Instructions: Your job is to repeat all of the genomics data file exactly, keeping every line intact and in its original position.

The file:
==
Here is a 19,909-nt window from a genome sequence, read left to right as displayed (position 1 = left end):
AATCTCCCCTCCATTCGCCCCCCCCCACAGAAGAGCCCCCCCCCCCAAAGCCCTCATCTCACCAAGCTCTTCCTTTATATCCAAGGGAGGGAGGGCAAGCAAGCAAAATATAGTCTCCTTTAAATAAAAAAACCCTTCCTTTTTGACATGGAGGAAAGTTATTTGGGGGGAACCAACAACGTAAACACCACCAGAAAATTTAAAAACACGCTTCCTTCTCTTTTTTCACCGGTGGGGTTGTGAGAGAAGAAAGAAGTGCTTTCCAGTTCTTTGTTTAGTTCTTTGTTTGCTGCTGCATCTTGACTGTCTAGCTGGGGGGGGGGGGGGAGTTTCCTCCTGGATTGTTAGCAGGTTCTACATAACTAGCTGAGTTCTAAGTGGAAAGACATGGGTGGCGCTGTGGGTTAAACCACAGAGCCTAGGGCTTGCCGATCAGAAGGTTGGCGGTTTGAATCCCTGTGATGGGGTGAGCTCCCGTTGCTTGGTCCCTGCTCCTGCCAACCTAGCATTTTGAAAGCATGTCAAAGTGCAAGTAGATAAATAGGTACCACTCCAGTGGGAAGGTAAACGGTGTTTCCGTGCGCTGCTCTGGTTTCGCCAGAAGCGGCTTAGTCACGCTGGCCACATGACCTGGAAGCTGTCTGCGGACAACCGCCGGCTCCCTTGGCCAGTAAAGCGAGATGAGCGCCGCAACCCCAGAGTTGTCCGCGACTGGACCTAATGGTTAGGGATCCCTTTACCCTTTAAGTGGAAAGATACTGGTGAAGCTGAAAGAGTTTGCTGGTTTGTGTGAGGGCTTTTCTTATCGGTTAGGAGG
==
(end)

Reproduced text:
Here is a 19,909-nt window from a genome sequence, read left to right as displayed (position 1 = left end):
AATCTCCCCTCCATTCGCCCCCCCCCACAGAAGAGCCCCCCCCCCCAAAGCCCTCATCTCACCAAGCTCTTCCTTTATATCCAAGGGAGGGAGGGCAAGCAAGCAAAATATAGTCTCCTTTAAATAAAAAAACCCTTCCTTTTTGACATGGAGGAAAGTTATTTGGGGGGAACCAACAACGTAAACACCACCAGAAAATTTAAAAACACGCTTCCTTCTCTTTTTTCACCGGTGGGGTTGTGAGAGAAGAAAGAAGTGCTTTCCAGTTCTTTGTTTAGTTCTTTGTTTGCTGCTGCATCTTGACTGTCTAGCTGGGGGGGGGGGGGGAGTTTCCTCCTGGATTGTTAGCAGGTTCTACATAACTAGCTGAGTTCTAAGTGGAAAGACATGGGTGGCGCTGTGGGTTAAACCACAGAGCCTAGGGCTTGCCGATCAGAAGGTTGGCGGTTTGAATCCCTGTGATGGGGTGAGCTCCCGTTGCTTGGTCCCTGCTCCTGCCAACCTAGCATTTTGAAAGCATGTCAAAGTGCAAGTAGATAAATAGGTACCACTCCAGTGGGAAGGTAAACGGTGTTTCCGTGCGCTGCTCTGGTTTCGCCAGAAGCGGCTTAGTCACGCTGGCCACATGACCTGGAAGCTGTCTGCGGACAACCGCCGGCTCCCTTGGCCAGTAAAGCGAGATGAGCGCCGCAACCCCAGAGTTGTCCGCGACTGGACCTAATGGTTAGGGATCCCTTTACCCTTTAAGTGGAAAGATACTGGTGAAGCTGAAAGAGTTTGCTGGTTTGTGTGAGGGCTTTTCTTATCGGTTAGGAGG